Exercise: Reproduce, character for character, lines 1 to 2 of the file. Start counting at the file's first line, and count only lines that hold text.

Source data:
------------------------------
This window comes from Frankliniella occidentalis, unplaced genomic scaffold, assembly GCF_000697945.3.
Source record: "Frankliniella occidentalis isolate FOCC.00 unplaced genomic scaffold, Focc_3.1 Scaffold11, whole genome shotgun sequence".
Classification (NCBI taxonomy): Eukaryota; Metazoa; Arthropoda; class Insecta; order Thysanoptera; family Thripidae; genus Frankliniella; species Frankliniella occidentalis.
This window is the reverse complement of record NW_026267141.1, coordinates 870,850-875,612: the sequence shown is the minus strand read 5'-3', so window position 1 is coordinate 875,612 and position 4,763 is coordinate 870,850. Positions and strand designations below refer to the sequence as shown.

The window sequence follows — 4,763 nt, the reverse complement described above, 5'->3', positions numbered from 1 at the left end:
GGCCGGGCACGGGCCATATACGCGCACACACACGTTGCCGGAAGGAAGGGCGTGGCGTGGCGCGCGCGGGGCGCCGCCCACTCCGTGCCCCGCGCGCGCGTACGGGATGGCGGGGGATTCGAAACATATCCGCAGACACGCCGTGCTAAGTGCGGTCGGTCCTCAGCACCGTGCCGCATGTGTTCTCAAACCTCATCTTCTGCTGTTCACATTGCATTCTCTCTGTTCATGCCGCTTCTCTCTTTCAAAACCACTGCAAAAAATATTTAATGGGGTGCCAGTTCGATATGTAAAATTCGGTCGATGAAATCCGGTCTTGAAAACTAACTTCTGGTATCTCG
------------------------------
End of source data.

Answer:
This window comes from Frankliniella occidentalis, unplaced genomic scaffold, assembly GCF_000697945.3.
Source record: "Frankliniella occidentalis isolate FOCC.00 unplaced genomic scaffold, Focc_3.1 Scaffold11, whole genome shotgun sequence".